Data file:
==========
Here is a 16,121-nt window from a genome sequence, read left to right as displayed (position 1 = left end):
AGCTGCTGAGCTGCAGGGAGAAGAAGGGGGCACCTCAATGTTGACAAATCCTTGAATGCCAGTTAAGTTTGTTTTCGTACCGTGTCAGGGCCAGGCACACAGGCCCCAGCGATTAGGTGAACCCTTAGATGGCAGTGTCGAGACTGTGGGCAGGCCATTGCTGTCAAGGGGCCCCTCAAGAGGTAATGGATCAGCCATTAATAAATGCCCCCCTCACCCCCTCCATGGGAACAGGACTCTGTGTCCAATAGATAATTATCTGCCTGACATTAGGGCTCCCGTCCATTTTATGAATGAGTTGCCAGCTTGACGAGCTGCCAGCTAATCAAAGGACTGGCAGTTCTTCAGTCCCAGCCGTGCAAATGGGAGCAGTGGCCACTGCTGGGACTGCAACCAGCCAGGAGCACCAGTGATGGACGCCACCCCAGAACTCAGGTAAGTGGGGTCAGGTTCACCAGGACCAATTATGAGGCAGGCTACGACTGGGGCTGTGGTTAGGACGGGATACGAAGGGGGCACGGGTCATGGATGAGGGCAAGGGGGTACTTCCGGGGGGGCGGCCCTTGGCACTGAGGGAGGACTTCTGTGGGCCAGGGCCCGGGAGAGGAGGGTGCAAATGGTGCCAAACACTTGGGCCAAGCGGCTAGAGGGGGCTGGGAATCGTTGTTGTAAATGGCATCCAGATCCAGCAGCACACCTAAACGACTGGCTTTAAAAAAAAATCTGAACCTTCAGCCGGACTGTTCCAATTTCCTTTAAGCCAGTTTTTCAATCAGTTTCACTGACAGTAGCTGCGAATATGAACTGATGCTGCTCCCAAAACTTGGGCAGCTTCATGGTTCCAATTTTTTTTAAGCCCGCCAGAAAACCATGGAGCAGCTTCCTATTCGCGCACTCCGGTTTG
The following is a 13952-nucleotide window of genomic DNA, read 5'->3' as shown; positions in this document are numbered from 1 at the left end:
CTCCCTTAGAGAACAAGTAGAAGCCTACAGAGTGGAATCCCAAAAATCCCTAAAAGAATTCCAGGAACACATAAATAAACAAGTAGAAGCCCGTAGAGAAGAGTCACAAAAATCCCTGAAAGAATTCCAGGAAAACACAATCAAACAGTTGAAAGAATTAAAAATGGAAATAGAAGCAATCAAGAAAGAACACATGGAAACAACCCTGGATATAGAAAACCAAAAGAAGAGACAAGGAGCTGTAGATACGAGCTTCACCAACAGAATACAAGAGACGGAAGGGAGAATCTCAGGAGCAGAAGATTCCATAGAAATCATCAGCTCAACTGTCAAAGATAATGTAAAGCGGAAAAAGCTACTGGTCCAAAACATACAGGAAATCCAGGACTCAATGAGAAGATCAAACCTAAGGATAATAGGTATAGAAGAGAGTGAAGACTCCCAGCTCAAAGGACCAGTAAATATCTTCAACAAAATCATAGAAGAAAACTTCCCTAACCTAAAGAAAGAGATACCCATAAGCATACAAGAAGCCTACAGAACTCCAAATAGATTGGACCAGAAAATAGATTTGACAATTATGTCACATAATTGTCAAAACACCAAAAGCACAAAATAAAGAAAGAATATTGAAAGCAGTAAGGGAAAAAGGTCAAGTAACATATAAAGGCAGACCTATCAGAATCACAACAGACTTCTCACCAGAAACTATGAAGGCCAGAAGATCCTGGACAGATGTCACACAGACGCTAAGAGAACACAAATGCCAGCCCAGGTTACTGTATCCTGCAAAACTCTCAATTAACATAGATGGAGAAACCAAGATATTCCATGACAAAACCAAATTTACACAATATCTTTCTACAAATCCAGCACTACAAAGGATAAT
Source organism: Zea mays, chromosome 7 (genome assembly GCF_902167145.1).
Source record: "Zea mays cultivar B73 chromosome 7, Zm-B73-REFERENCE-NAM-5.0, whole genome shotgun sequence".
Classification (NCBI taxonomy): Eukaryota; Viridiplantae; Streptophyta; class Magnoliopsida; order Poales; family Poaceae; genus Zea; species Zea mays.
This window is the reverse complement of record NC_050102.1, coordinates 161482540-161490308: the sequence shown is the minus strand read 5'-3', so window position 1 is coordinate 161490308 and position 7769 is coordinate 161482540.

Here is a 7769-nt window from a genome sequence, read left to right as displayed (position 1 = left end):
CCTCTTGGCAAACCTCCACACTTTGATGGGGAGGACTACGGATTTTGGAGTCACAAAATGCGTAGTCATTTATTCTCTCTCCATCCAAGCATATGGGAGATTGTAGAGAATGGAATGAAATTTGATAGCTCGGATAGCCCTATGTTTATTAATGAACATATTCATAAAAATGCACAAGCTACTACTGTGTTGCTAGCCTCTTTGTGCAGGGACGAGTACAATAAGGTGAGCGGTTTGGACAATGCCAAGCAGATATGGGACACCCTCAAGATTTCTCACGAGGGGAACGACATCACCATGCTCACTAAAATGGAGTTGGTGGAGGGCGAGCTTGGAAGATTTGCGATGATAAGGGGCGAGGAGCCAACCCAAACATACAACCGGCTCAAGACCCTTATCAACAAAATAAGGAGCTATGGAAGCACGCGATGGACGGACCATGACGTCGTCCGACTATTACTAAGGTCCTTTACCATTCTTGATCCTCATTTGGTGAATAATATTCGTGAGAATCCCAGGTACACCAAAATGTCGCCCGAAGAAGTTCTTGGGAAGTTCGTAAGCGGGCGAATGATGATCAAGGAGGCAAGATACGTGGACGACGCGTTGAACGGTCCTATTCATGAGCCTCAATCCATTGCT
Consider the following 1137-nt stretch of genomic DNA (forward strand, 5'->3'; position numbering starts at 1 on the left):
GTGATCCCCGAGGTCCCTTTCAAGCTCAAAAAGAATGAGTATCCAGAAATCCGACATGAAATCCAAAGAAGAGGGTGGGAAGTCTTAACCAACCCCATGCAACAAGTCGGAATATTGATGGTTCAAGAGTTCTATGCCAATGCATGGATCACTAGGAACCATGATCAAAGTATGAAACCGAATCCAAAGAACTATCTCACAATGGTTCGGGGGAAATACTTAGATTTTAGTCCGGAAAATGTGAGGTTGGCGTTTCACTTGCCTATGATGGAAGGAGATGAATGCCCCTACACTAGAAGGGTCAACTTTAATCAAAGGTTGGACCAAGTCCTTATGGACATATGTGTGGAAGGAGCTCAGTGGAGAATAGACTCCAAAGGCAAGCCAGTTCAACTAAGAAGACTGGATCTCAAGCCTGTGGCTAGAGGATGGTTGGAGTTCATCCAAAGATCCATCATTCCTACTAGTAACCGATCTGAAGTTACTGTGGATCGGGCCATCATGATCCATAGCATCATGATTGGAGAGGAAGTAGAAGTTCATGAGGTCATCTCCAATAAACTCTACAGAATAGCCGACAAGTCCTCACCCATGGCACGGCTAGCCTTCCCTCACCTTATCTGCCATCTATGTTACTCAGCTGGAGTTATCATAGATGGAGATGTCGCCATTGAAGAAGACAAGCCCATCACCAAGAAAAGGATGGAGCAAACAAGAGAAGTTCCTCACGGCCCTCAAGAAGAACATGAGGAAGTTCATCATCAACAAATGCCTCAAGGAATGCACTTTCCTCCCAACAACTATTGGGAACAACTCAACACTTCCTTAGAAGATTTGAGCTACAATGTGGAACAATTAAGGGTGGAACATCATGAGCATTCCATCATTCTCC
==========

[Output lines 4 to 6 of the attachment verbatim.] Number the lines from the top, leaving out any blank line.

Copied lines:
CTCCCTTAGAGAACAAGTAGAAGCCTACAGAGTGGAATCCCAAAAATCCCTAAAAGAATTCCAGGAACACATAAATAAACAAGTAGAAGCCCGTAGAGAAGAGTCACAAAAATCCCTGAAAGAATTCCAGGAAAACACAATCAAACAGTTGAAAGAATTAAAAATGGAAATAGAAGCAATCAAGAAAGAACACATGGAAACAACCCTGGATATAGAAAACCAAAAGAAGAGACAAGGAGCTGTAGATACGAGCTTCACCAACAGAATACAAGAGACGGAAGGGAGAATCTCAGGAGCAGAAGATTCCATAGAAATCATCAGCTCAACTGTCAAAGATAATGTAAAGCGGAAAAAGCTACTGGTCCAAAACATACAGGAAATCCAGGACTCAATGAGAAGATCAAACCTAAGGATAATAGGTATAGAAGAGAGTGAAGACTCCCAGCTCAAAGGACCAGTAAATATCTTCAACAAAATCATAGAAGAAAACTTCCCTAACCTAAAGAAAGAGATACCCATAAGCATACAAGAAGCCTACAGAACTCCAAATAGATTGGACCAGAAAATAGATTTGACAATTATGTCACATAATTGTCAAAACACCAAAAGCACAAAATAAAGAAAGAATATTGAAAGCAGTAAGGGAAAAAGGTCAAGTAACATATAAAGGCAGACCTATCAGAATCACAACAGACTTCTCACCAGAAACTATGAAGGCCAGAAGATCCTGGACAGATGTCACACAGACGCTAAGAGAACACAAATGCCAGCCCAGGTTACTGTATCCTGCAAAACTCTCAATTAACATAGATGGAGAAACCAAGATATTCCATGACAAAACCAAATTTACACAATATCTTTCTACAAATCCAGCACTACAAAGGATAAT
Source organism: Zea mays, chromosome 7 (genome assembly GCF_902167145.1).
Source record: "Zea mays cultivar B73 chromosome 7, Zm-B73-REFERENCE-NAM-5.0, whole genome shotgun sequence".